And in other news, I had a rethink and saw something in the WSJ puzzle that would be very clever that points directly at a solution. So resubmitted another answer. Don’t know if it turns out to be right, but it’d be fun if it did. And if that’s the case, there likely won’t be a whole lot of solutions.

  2. LAT: 17:01, no errors; I finally grokked the gimmick at the very end, so it came in handy for a final check, but I think I’d have been better off to spend a minute or two thinking about it early on. Newsday: 12:21, no errors; straightforward. WSJ: 11:54, no errors; meta solved and sent in, and I think there are going to be a lot of correct entries for this one (so … drat! … no damned mug … again! … ?).

    1. Tim Croce’s latest: 35-40 minutes, no errors. I finished about 85% of this one and then got interrupted by a 10-15 minute phone call, so it’s not quite clear what my time really was. (Actually, I think the call was a blessing: after it was over, I quickly corrected a couple of errors that were impeding further progress. Sometimes, walking away from a puzzle in the middle is exactly what I need to do.)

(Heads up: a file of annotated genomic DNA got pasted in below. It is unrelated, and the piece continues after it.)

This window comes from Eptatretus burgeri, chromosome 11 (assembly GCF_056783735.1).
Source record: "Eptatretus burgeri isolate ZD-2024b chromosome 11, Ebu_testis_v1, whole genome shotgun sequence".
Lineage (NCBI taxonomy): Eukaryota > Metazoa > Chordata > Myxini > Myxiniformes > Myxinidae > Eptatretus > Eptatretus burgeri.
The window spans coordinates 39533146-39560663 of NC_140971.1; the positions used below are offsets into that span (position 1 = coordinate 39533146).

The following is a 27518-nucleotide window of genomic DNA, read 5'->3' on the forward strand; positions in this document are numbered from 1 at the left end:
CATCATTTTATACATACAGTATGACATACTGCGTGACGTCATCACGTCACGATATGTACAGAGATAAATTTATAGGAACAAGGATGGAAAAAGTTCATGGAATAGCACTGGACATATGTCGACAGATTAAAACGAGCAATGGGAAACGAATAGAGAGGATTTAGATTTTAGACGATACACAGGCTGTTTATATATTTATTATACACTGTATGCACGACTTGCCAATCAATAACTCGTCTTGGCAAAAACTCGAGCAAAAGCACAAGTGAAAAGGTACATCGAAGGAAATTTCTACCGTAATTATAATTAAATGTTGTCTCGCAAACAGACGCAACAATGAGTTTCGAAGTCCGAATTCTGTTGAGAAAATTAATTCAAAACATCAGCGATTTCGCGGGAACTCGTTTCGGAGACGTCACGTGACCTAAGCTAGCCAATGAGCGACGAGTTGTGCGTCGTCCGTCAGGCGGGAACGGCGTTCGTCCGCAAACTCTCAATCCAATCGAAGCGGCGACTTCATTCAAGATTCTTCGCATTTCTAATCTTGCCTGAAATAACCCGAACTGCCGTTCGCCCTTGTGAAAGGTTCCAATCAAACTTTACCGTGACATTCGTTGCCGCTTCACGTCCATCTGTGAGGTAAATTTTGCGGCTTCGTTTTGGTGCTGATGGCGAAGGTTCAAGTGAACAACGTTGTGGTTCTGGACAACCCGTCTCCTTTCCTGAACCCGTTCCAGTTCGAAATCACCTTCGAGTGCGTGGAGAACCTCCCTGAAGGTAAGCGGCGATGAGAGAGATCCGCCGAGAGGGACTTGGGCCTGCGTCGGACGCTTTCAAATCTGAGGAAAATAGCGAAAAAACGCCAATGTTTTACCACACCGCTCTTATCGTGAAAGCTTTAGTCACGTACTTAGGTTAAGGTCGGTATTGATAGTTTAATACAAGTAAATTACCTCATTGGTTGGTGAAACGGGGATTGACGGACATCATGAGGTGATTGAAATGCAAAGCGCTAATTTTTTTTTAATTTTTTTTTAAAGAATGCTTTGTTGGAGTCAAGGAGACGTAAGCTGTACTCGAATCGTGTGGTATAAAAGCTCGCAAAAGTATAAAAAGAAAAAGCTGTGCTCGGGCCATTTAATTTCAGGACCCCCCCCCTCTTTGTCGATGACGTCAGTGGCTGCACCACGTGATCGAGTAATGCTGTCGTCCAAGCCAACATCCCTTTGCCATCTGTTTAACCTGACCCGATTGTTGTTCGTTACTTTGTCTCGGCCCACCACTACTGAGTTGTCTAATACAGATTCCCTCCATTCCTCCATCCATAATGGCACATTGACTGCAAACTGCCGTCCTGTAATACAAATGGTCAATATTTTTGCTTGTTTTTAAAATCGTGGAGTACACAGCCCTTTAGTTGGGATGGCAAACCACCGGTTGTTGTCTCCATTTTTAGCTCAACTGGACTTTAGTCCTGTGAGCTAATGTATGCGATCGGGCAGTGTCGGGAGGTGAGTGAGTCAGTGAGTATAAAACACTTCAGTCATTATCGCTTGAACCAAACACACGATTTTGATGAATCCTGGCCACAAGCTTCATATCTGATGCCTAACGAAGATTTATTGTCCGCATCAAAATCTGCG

@Glenn … I’ll be curious to hear (on Monday) what it is that you’ve seen in the WSJ puzzle with regard to the meta, but I dare not say anything more …

  3. DNF. Still don’t get the gimmick even with Bill’s explanation. But I’ll live to see tomorrow and attack the Sat. puzzle!

  4. I also did not know the name of the bowler SAPP …. but Ifinally filled it in. A little easier than yesterdays – though the clues were confounding ! Well, thats a Friday, for you.

    Re: Uma Thurman …. Uma ( meaning ‘light’), is a name not only in Buddhism, but also in Hinduism and Jainism. Uma is the goddess of the dawn…. and of love, fertility and female divine strength – as an avatar of Parvati, wife and consort of Shiva. ….. It also has an advantage of being a short, and an easy-to-pronounce name !